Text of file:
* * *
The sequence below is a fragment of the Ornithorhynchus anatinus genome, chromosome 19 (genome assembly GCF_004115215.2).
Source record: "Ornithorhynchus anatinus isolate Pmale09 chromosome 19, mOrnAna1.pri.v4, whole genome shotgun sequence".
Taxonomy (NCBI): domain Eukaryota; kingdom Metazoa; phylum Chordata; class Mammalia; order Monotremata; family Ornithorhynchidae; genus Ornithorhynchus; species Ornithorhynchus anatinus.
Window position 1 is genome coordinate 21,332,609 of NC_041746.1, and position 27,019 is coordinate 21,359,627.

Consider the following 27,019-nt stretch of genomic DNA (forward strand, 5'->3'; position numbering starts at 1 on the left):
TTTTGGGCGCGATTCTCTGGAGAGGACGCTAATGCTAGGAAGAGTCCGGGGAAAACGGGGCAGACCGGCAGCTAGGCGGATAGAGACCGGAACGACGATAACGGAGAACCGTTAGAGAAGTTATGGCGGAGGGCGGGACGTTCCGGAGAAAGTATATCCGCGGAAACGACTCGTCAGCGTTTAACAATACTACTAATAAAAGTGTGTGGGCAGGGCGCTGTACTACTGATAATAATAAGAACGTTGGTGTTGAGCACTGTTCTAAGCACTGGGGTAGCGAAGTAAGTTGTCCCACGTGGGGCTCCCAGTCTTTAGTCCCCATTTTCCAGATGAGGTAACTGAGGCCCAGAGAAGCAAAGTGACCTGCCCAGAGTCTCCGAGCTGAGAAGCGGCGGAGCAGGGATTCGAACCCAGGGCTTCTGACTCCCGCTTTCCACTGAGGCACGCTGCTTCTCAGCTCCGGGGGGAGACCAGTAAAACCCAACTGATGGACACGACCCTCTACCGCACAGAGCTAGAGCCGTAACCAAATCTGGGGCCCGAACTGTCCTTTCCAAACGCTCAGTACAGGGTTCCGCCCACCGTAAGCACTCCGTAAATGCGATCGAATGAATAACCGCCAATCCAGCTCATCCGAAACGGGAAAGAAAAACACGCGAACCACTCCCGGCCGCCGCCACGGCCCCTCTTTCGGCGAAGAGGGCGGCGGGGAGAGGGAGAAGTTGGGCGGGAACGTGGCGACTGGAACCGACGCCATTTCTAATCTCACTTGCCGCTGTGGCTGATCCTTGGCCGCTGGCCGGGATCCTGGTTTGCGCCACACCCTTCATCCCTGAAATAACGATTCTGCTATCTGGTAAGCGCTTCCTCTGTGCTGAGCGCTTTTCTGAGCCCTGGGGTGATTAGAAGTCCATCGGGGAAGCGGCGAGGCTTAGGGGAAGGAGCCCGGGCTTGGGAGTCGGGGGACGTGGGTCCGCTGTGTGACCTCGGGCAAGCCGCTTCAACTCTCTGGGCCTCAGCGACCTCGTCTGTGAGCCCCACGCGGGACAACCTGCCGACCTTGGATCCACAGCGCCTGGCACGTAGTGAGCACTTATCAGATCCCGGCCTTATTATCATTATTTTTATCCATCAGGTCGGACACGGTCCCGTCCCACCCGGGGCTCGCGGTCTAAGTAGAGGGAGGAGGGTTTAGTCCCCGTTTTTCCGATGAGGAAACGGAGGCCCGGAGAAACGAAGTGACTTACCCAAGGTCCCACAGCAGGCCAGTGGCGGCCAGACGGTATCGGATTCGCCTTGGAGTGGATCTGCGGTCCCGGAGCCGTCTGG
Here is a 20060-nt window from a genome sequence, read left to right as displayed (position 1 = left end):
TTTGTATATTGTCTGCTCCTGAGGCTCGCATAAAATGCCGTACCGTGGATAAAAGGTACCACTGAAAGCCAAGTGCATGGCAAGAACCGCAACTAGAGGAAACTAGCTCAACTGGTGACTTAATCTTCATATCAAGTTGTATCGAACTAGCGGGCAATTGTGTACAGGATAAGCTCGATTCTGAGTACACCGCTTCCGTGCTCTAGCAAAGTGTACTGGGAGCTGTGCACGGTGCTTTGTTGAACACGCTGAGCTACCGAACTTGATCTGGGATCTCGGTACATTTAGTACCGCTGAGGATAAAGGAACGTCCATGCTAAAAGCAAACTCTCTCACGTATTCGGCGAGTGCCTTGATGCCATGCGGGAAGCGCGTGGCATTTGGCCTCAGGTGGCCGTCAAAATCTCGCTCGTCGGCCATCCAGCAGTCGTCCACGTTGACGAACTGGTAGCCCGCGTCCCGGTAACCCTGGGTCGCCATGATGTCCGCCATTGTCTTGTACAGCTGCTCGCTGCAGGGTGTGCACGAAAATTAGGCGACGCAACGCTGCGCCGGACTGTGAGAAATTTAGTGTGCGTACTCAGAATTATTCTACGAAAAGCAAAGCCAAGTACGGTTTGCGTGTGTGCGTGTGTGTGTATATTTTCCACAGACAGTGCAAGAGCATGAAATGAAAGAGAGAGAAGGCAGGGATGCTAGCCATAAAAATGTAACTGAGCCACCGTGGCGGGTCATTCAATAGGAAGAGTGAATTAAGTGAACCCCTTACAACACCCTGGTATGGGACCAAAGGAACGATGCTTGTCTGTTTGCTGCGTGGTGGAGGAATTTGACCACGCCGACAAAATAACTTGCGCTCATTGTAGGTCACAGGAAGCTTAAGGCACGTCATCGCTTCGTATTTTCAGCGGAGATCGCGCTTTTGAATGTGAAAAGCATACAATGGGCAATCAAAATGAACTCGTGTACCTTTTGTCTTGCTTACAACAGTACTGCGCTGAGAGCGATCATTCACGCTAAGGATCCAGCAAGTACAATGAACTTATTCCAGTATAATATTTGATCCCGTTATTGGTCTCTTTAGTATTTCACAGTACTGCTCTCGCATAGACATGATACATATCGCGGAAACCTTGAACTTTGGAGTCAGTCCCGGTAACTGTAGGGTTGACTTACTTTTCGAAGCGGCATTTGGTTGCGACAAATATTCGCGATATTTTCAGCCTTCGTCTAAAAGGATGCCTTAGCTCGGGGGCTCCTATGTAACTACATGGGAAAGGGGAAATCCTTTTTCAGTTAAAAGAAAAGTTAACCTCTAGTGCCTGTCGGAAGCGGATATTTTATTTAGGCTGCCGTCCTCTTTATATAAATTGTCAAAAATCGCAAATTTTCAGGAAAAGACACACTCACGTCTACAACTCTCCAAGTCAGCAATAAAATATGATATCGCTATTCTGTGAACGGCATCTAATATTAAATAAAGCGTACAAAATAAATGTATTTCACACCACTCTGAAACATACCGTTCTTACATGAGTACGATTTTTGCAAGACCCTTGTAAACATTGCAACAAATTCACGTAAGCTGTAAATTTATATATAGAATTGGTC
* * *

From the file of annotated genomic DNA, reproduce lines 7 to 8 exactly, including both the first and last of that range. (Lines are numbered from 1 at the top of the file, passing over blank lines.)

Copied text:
Here is a 20060-nt window from a genome sequence, read left to right as displayed (position 1 = left end):
TTTGTATATTGTCTGCTCCTGAGGCTCGCATAAAATGCCGTACCGTGGATAAAAGGTACCACTGAAAGCCAAGTGCATGGCAAGAACCGCAACTAGAGGAAACTAGCTCAACTGGTGACTTAATCTTCATATCAAGTTGTATCGAACTAGCGGGCAATTGTGTACAGGATAAGCTCGATTCTGAGTACACCGCTTCCGTGCTCTAGCAAAGTGTACTGGGAGCTGTGCACGGTGCTTTGTTGAACACGCTGAGCTACCGAACTTGATCTGGGATCTCGGTACATTTAGTACCGCTGAGGATAAAGGAACGTCCATGCTAAAAGCAAACTCTCTCACGTATTCGGCGAGTGCCTTGATGCCATGCGGGAAGCGCGTGGCATTTGGCCTCAGGTGGCCGTCAAAATCTCGCTCGTCGGCCATCCAGCAGTCGTCCACGTTGACGAACTGGTAGCCCGCGTCCCGGTAACCCTGGGTCGCCATGATGTCCGCCATTGTCTTGTACAGCTGCTCGCTGCAGGGTGTGCACGAAAATTAGGCGACGCAACGCTGCGCCGGACTGTGAGAAATTTAGTGTGCGTACTCAGAATTATTCTACGAAAAGCAAAGCCAAGTACGGTTTGCGTGTGTGCGTGTGTGTGTATATTTTCCACAGACAGTGCAAGAGCATGAAATGAAAGAGAGAGAAGGCAGGGATGCTAGCCATAAAAATGTAACTGAGCCACCGTGGCGGGTCATTCAATAGGAAGAGTGAATTAAGTGAACCCCTTACAACACCCTGGTATGGGACCAAAGGAACGATGCTTGTCTGTTTGCTGCGTGGTGGAGGAATTTGACCACGCCGACAAAATAACTTGCGCTCATTGTAGGTCACAGGAAGCTTAAGGCACGTCATCGCTTCGTATTTTCAGCGGAGATCGCGCTTTTGAATGTGAAAAGCATACAATGGGCAATCAAAATGAACTCGTGTACCTTTTGTCTTGCTTACAACAGTACTGCGCTGAGAGCGATCATTCACGCTAAGGATCCAGCAAGTACAATGAACTTATTCCAGTATAATATTTGATCCCGTTATTGGTCTCTTTAGTATTTCACAGTACTGCTCTCGCATAGACATGATACATATCGCGGAAACCTTGAACTTTGGAGTCAGTCCCGGTAACTGTAGGGTTGACTTACTTTTCGAAGCGGCATTTGGTTGCGACAAATATTCGCGATATTTTCAGCCTTCGTCTAAAAGGATGCCTTAGCTCGGGGGCTCCTATGTAACTACATGGGAAAGGGGAAATCCTTTTTCAGTTAAAAGAAAAGTTAACCTCTAGTGCCTGTCGGAAGCGGATATTTTATTTAGGCTGCCGTCCTCTTTATATAAATTGTCAAAAATCGCAAATTTTCAGGAAAAGACACACTCACGTCTACAACTCTCCAAGTCAGCAATAAAATATGATATCGCTATTCTGTGAACGGCATCTAATATTAAATAAAGCGTACAAAATAAATGTATTTCACACCACTCTGAAACATACCGTTCTTACATGAGTACGATTTTTGCAAGACCCTTGTAAACATTGCAACAAATTCACGTAAGCTGTAAATTTATATATAGAATTGGTC